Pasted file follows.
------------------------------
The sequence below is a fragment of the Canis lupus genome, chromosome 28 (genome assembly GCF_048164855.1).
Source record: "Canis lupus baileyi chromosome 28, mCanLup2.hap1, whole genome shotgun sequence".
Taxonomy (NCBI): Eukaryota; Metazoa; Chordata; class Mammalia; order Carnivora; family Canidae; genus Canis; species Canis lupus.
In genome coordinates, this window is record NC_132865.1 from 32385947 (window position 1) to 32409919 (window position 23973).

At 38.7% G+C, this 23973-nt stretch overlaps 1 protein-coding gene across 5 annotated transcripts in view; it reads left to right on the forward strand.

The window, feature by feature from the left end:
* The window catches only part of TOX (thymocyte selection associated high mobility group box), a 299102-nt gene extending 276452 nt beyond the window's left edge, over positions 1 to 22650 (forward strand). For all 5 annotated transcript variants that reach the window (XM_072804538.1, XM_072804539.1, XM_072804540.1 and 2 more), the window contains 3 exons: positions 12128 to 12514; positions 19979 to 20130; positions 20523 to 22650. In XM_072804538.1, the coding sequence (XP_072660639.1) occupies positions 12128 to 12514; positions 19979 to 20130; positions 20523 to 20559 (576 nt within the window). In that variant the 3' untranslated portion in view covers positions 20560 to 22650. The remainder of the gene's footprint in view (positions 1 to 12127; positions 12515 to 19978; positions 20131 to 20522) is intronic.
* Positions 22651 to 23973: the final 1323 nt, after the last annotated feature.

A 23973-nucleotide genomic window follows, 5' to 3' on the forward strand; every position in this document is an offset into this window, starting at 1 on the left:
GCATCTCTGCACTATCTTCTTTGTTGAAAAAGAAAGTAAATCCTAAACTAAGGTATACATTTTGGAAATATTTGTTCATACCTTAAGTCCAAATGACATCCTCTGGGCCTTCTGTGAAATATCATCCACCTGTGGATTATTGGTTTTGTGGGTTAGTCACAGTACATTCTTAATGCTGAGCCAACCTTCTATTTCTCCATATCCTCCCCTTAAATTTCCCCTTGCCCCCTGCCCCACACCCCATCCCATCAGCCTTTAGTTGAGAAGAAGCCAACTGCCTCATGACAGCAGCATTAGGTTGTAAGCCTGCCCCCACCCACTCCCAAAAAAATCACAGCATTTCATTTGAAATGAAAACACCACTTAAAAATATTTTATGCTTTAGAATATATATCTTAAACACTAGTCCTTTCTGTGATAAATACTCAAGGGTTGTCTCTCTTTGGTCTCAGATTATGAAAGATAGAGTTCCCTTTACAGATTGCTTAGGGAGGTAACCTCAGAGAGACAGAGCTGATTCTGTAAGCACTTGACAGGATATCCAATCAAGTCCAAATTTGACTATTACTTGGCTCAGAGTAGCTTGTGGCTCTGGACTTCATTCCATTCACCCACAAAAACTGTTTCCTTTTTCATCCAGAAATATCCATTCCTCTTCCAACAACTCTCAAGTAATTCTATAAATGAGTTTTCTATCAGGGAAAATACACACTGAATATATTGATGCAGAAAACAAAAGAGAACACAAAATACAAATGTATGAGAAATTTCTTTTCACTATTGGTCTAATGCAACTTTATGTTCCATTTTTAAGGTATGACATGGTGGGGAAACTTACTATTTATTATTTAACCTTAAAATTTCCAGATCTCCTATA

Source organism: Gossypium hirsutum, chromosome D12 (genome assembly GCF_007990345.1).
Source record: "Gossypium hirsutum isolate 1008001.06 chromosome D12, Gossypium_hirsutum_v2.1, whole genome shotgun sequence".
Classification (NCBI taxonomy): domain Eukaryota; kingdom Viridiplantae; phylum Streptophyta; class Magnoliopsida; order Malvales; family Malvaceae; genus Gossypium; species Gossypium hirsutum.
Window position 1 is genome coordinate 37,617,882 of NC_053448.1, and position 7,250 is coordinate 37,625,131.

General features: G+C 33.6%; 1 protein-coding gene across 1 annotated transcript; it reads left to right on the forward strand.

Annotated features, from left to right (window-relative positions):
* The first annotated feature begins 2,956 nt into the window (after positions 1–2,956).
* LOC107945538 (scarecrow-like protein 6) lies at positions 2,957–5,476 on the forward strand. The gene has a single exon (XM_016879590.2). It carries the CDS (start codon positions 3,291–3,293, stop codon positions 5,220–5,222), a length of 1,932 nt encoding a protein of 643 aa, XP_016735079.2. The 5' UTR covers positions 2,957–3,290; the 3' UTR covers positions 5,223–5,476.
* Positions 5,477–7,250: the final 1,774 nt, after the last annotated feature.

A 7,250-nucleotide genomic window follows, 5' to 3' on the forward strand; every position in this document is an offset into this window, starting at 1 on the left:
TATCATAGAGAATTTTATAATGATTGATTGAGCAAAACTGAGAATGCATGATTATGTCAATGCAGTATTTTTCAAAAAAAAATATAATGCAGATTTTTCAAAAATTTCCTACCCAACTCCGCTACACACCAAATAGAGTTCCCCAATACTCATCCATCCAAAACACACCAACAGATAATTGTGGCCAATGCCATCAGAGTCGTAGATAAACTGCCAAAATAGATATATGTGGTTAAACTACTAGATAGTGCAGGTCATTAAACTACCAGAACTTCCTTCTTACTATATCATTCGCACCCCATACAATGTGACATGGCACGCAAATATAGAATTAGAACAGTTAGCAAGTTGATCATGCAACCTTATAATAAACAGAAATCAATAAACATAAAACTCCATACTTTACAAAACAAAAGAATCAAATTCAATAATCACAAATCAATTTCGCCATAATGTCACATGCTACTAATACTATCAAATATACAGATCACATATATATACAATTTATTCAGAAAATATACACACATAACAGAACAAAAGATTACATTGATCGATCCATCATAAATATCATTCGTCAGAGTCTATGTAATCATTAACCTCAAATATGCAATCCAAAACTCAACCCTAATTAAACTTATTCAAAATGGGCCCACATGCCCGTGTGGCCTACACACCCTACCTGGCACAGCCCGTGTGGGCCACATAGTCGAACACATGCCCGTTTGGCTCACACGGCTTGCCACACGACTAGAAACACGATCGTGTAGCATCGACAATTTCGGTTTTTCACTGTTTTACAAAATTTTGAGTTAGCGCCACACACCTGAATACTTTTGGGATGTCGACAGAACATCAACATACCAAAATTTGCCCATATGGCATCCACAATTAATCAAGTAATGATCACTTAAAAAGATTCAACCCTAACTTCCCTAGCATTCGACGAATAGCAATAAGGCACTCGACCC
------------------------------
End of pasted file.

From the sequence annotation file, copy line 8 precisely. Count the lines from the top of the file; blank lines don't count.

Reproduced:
* Positions 22651 to 23973: the final 1323 nt, after the last annotated feature.